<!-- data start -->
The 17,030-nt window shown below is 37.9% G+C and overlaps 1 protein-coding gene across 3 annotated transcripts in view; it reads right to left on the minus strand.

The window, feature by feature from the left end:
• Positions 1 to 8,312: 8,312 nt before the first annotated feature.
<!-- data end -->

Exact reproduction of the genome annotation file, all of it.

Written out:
The 17,030-nt window shown below is 37.9% G+C and overlaps 1 protein-coding gene across 3 annotated transcripts in view; it reads right to left on the minus strand.

The window, feature by feature from the left end:
• Positions 1 to 8,312: 8,312 nt before the first annotated feature.